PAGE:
var fill = new TKRadialGradientFill (new UIColor[] { 
    new UIColor (0.0f, 1.0f, 0.0f, 0.7f),
    new UIColor (1.0f, 0.0f, 0.0f, 0.0f) 
},
    new CGPoint (0.5f, 0.5f),
    0.7f,
    new CGPoint (0, 1),
    0.3f,
    TKGradientRadiusType.RectMax);

The resulting ghost column chart looks like this:

Image fill

TKImageFill fills the drawing area with the content of an image. There is also a resizingMode which specify how to draw image. Here is an example usage of tiled image:

var fill = new TKImageFill (new UIImage ("pattern1.png"), 4.0f);
fill.ResizingMode = TKImageFillResizingMode.Tile;

this is the source (pattern) image to draw:

<= original     <= 8 times magnified version

Filling with images in stretch mode is even easier:

var fill = new TKImageFill (new UIImage ("building1.png"), 4.0f);

Sometimes you like to specify your own stretchable image. Stretching this image with your own code, leads to the following result:

UIImage image = new UIImage ("pattern2.png");
var fill = new TKImageFill (image.CreateResizableImage (new UIEdgeInsets (10, 10, 10, 10)));
fill.ResizingMode = TKImageFillResizingMode.None;

Adding stroke

TKStroke is a powerful tool which allows you to customize how you apply strokes to your charts.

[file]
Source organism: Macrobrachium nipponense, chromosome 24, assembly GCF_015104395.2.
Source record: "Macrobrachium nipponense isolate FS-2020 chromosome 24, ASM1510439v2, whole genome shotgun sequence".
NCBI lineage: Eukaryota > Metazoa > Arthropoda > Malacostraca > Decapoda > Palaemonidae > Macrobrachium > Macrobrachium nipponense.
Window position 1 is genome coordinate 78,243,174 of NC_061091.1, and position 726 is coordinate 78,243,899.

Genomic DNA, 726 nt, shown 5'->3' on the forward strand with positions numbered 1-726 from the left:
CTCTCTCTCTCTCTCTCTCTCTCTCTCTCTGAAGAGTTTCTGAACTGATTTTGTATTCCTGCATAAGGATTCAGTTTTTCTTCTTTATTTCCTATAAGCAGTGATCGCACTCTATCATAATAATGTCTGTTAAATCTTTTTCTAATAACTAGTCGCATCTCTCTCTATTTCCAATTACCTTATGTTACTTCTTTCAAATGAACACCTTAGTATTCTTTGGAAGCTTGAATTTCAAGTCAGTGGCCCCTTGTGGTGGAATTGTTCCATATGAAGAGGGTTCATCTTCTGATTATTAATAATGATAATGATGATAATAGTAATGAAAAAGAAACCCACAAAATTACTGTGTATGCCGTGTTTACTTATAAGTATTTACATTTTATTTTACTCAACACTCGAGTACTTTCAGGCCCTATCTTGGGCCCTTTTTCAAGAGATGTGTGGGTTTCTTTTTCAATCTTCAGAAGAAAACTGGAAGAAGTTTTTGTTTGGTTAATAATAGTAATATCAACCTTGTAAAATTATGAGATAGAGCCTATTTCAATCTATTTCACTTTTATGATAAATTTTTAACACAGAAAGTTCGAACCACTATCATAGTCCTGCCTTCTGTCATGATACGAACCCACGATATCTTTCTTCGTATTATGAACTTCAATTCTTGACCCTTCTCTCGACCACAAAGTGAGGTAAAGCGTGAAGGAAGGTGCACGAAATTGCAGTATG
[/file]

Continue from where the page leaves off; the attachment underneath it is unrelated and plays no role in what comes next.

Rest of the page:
You can create a simple stroke like this:

var stroke = new TKStroke (UIColor.Blue);

With rounded corners:

var stroke = new TKStroke (UIColor.Blue, 1.0f);
stroke.CornerRadius = 5.0f;

With dash pattern:

var stroke = new TKStroke (UIColor.Blue, 1.0f);
stroke.CornerRadius = 5.0f;
stroke.DashPattern = new NSNumber[] { new NSNumber(2), new NSNumber(2), new NSNumber(5), new NSNumber(2) };

You can fill a stroke with a gradient:

var fill = new TKLinearGradientFill (new UIColor[] {
    new UIColor (0.0f, 1.0f, 0.0f, 0.6f),
    new UIColor (1.0f, 0.0f, 0.0f, 0.6f),
    new UIColor (0.0f, 0.0f, 1.0f, 0.6f)
}, new CGPoint(0, 0), new CGPoint(1, 1));
var stroke = new TKStroke (fill, 1.0f);
stroke.CornerRadius = 5.0f;

Or combine most of it in one place:

var fill = new TKLinearGradientFill(new UIColor[] {
    new UIColor (0.0f, 1.0f, 0.0f, 0.6f),
    new UIColor (1.0f, 0.0f, 0.0f, 0.6f),
    new UIColor (0.0f, 0.0f, 1.0f, 0.6f)
}, new CGPoint(0, 0), new CGPoint(1, 1));
var stroke = new TKStroke (fill, 1.0f);
stroke.CornerRadius = 5.0f;
stroke.DashPattern = new NSNumber[] { new NSNumber(2), new NSNumber(2), new NSNumber(5), new NSNumber(2) };
stroke.Corners = UIRectCorner.TopRight | UIRectCorner.BottomLeft;

And here is the result of all samples:

or with line chart using strokes with width = 2

Customizing TKChart